The recognition of African American art in the Western world has experienced a huge impact not just on the creation of contemporary art in Europe and the USA, but also on how African artwork is presented at a Western tradition setting.
Though objects from Africa were introduced to Europe as soon as the fifteenth century, it had been during the Victorian period which a higher consciousness of African American artwork developed.
The aesthetic and cultural milieu of late-nineteenth-century Europe encouraged an environment where African artifacts, formerly considered mere curios, became admired for their artistic attributes. There are several popular african art galleries and exhibitions where you can get more information regarding african art.
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African palaces, in particular, served as a catalyst for the creations of unsigned artists. Hunting alternatives to realistic rendering, Western artists admired African sculpture because of its abstract conceptual solution to the individual form.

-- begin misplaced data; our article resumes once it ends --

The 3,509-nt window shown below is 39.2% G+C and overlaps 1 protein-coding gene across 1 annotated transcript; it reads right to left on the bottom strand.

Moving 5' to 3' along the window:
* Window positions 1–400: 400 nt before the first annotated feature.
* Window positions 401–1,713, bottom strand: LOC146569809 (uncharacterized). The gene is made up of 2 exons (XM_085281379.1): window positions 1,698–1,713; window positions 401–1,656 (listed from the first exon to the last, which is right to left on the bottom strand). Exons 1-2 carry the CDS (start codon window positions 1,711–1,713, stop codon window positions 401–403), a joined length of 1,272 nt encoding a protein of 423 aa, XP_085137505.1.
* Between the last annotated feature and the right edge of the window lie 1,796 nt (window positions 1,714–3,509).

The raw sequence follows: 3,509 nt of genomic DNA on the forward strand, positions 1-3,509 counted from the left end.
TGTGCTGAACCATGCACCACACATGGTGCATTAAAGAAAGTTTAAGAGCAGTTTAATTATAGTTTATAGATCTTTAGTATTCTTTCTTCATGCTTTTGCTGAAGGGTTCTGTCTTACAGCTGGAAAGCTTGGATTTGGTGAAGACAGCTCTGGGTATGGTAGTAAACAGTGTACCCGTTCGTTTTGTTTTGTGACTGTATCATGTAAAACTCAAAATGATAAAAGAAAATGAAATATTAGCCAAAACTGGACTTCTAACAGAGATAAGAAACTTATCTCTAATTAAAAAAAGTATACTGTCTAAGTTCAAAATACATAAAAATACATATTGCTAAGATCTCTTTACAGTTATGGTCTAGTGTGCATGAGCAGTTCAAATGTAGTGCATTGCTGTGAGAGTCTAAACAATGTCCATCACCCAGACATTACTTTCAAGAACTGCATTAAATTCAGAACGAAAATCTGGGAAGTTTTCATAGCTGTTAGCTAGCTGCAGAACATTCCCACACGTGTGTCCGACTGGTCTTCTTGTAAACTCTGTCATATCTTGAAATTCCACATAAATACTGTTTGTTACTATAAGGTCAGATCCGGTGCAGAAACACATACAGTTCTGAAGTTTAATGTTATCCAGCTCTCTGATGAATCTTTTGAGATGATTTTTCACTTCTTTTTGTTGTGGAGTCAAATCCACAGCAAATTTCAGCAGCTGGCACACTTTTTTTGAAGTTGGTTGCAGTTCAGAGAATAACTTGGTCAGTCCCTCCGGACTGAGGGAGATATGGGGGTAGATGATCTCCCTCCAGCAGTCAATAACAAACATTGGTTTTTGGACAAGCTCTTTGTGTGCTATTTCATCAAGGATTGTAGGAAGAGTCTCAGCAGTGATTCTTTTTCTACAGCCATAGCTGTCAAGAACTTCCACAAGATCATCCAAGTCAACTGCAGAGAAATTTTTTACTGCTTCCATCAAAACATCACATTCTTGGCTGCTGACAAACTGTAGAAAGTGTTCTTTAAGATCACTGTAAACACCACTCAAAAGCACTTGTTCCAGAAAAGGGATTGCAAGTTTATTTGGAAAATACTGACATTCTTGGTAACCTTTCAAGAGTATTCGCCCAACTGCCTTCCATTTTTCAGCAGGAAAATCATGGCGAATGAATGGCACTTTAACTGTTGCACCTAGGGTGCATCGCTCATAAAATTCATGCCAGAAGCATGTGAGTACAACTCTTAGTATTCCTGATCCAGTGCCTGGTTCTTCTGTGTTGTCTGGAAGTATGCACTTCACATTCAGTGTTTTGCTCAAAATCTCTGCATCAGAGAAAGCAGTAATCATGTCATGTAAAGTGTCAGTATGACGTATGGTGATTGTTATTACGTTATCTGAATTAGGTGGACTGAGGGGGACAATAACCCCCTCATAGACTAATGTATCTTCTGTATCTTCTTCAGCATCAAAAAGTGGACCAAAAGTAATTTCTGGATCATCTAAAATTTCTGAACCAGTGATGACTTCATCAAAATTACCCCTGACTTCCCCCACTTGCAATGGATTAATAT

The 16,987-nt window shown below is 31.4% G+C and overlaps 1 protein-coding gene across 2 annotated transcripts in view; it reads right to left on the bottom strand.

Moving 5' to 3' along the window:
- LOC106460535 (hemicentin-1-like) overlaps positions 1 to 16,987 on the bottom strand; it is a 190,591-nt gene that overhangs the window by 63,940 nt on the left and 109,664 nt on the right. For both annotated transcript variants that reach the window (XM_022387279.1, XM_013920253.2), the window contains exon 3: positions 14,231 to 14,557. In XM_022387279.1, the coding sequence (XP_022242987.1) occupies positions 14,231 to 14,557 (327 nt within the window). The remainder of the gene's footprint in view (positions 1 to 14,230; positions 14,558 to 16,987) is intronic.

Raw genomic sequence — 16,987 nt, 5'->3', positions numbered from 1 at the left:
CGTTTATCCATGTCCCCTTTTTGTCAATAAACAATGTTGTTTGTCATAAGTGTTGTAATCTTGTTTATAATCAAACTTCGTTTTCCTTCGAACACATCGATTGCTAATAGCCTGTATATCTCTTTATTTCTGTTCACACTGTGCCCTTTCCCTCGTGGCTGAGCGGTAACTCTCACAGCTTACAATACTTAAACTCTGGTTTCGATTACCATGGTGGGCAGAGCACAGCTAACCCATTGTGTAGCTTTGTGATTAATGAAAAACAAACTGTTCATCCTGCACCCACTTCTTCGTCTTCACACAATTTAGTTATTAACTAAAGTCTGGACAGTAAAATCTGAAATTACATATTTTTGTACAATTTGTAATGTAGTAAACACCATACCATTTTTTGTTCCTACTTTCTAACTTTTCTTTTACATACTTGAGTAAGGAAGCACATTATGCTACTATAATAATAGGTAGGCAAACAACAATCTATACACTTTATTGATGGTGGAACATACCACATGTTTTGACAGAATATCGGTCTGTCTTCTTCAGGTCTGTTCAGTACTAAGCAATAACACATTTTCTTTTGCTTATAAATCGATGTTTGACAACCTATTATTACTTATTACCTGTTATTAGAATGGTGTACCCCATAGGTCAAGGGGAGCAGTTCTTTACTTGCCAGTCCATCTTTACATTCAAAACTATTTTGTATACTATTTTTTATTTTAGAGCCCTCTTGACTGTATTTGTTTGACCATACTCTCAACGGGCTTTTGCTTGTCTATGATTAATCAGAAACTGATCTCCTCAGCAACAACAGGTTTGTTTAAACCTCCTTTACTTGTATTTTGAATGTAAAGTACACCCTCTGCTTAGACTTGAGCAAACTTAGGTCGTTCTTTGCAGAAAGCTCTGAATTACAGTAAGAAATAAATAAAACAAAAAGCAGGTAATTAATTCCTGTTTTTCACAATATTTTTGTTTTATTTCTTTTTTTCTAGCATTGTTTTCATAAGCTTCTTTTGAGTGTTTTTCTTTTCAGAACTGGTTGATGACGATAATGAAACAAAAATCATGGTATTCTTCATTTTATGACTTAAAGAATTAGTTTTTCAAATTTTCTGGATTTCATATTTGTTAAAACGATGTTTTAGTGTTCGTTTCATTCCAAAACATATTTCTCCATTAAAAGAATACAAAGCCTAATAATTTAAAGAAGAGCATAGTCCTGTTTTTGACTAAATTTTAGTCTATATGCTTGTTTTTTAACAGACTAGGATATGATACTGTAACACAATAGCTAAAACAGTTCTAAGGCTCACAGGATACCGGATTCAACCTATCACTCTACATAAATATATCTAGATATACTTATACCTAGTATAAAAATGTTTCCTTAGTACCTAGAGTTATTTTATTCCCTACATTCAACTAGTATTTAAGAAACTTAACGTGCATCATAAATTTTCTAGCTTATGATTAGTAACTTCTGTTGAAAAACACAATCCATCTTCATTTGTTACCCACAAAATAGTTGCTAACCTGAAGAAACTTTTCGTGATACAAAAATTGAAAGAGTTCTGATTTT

Growing interest among artists and their patrons slowly attracted African artwork to prominence at the Western art world. Along with this growing respect for African American art, the aesthetic tastes of collectors and traders caused the growth of distinctions between art and artifact.
Masks and figurative statuary in wood and metal–media and genres most easily assimilated into recognized categories of good art from the West–have been favored more than overtly functional objects, like boats or staffs.
Masks and figurative statuary are more commonly seen in central and western Africa. The heritage of early Western flavor, with its emphasis on sculptural forms such as figures and masks, continues to notify most museum collections of African American art.